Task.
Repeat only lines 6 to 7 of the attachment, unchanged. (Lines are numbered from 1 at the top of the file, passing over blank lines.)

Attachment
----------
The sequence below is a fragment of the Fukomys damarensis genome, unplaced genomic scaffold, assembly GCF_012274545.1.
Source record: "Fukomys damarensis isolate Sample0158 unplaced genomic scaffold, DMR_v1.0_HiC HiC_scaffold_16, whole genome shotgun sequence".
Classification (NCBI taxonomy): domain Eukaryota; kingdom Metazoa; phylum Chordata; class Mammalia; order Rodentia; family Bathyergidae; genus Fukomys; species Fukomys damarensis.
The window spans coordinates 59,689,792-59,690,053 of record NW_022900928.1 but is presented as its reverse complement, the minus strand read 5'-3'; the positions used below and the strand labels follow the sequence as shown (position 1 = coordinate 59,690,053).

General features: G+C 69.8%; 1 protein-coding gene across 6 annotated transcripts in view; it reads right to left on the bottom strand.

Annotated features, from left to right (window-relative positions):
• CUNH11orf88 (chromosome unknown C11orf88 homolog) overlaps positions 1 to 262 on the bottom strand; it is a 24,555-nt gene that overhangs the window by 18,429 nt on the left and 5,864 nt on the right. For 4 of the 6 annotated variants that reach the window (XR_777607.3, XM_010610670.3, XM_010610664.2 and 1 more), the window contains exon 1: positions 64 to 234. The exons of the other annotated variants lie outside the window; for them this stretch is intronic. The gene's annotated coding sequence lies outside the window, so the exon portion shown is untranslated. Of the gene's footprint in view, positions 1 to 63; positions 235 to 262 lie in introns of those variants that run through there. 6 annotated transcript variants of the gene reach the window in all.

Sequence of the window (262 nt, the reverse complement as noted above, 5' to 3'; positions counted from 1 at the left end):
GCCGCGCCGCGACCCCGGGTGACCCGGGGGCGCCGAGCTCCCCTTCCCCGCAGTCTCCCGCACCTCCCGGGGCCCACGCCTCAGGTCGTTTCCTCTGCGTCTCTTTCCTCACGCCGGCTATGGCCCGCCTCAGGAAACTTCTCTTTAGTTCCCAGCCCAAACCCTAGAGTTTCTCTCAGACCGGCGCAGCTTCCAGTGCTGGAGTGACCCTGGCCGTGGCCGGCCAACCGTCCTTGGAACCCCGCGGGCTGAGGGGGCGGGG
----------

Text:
Annotated features, from left to right (window-relative positions):
• CUNH11orf88 (chromosome unknown C11orf88 homolog) overlaps positions 1 to 262 on the bottom strand; it is a 24,555-nt gene that overhangs the window by 18,429 nt on the left and 5,864 nt on the right. For 4 of the 6 annotated variants that reach the window (XR_777607.3, XM_010610670.3, XM_010610664.2 and 1 more), the window contains exon 1: positions 64 to 234. The exons of the other annotated variants lie outside the window; for them this stretch is intronic. The gene's annotated coding sequence lies outside the window, so the exon portion shown is untranslated. Of the gene's footprint in view, positions 1 to 63; positions 235 to 262 lie in introns of those variants that run through there. 6 annotated transcript variants of the gene reach the window in all.